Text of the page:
Starting from the back-end
If you need something where you need relational data, you can write heavy-handed functions in Google Sheets, but I recommend checking out Airtable. It provides an intuitive spreadsheet UI coupled with an easy way to connect tables relationally. They also have automations and triggers that allow you to send information to other tools based on activity in your data (for example, you can send a Slack message or text via Twilio when a particular row of data’s status changes to a designated value).
Every successful software application has a well-designed database behind it. And although some recommend to “do things that don’t scale”, it’s important for enough thought and planning to be put into your product’s database architecture as upfront as possible. If you’re interested in getting closer to building your own databases, business logic, and generating APIs, Xano is something to explore.
There are also tools that specialize in the areas of automation and as connectors between various software programs. Zapier, likely the most famous of these, built its product on the ability to connect with the APIs of other companies and a user-friendly interface to move information from one program to another. Some basic examples (of endless possibilities across thousands of apps):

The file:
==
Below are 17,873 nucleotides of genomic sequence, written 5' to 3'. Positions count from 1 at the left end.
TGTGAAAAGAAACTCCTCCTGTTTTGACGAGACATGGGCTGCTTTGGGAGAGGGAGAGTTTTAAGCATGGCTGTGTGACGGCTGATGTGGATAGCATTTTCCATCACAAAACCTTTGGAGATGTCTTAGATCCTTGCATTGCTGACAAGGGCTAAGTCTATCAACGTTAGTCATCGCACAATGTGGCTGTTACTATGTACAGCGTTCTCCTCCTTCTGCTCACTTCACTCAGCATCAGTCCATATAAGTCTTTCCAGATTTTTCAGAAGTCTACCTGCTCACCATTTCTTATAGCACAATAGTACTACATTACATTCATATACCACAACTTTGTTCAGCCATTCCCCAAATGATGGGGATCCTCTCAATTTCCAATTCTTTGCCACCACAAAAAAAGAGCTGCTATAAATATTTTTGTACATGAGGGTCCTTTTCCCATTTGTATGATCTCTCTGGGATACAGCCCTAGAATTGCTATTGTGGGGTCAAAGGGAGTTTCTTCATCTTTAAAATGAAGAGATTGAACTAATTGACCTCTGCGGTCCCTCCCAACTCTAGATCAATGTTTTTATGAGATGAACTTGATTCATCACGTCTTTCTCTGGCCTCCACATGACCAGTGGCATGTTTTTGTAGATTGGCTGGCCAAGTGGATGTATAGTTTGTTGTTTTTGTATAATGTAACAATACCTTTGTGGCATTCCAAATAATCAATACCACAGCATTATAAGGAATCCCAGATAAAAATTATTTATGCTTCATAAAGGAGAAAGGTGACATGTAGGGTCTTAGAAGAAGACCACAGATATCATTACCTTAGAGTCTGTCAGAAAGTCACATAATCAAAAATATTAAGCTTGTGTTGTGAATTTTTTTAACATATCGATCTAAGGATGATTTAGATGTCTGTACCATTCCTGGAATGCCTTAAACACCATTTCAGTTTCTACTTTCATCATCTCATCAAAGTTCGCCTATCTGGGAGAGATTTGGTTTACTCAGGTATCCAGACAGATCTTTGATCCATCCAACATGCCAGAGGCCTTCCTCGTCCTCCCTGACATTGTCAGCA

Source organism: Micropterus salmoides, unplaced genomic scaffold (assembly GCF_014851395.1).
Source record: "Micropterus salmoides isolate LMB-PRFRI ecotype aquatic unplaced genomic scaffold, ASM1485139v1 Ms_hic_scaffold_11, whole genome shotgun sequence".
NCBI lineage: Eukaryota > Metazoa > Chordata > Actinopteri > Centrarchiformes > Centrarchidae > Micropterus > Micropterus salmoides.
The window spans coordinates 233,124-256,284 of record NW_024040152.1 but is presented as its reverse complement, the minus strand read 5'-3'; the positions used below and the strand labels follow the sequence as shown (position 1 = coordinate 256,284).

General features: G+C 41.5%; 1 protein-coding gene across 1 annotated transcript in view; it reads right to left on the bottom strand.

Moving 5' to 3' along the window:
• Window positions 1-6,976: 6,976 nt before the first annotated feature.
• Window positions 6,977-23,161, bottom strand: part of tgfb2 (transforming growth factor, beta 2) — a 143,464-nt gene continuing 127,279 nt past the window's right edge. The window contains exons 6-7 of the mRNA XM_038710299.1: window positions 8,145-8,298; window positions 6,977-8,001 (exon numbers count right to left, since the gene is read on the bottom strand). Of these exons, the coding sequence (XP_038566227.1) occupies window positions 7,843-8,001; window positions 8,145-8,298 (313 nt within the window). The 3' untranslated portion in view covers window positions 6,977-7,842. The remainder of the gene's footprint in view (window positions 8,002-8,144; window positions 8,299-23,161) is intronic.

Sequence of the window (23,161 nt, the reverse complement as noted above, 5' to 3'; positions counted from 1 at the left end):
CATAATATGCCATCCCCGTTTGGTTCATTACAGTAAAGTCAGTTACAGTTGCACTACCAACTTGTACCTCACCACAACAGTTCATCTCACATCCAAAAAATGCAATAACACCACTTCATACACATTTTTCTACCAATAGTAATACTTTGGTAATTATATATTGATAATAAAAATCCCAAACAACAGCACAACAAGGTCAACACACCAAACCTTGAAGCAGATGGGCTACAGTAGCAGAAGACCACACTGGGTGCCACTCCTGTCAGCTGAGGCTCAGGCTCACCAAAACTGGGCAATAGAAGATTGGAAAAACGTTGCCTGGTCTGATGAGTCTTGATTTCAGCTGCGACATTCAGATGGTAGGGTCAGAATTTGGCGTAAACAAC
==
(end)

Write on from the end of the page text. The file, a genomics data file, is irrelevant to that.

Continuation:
- Create Trello cards at scheduled times
- Generate Jira issues from inbound emails
- Add new Zoom registrants to Mailchimp
- Create a new Webflow CMS item when a row is added to Airtable
Once you get the hang of a few of these, you can start to stitch them together to create full-blown software applications. People have built two-sided marketplaces, job boards, and membership sites, to name a few.
Full-stack no-code apps
There are also tools that can do many of the functions covered by the stitched-together Airtables, Zapiers, Glides, and Webflows of the world all by themselves. Bubble, for example, has built a product and an ecosystem of visual developers that is leveraged by companies to build prototypes, MVPs, and revenue-generating apps. Others like Bildr and Outseta are pushing the envelope when it comes to abstracting core parts of a typical product stack without the need for custom code or external plugins.
Practice product marketing
Building apps is fun. But if you’ve built something that others can use, it can be an interesting exercise to work through the process of launching it publicly. Put on your copywriting hat and convey the problem you’re solving. You can spin up a landing page in Carrd or MailerLite and start collecting sign-ups (if you’re thinking ahead you’ll set up a way to automatically move them to the user table in your app’s database). Even if it doesn’t lead to much, hopefully, you gained something from the whole process and gathered feedback on what you’ve created.
If you’re eager to learn no-code but don’t know where to get started, there are platforms like Makerpad and No Code MBA that have a plethora of tutorials and resources to help you figure out where to get started. Happy learning!
Meet the Author
Dan Meehan is a product manager, consultant, digital marketer, and entrepreneur based in Austin, Texas. He founded a no-code shop that turned his side projects into a business and made him a better PM along the way.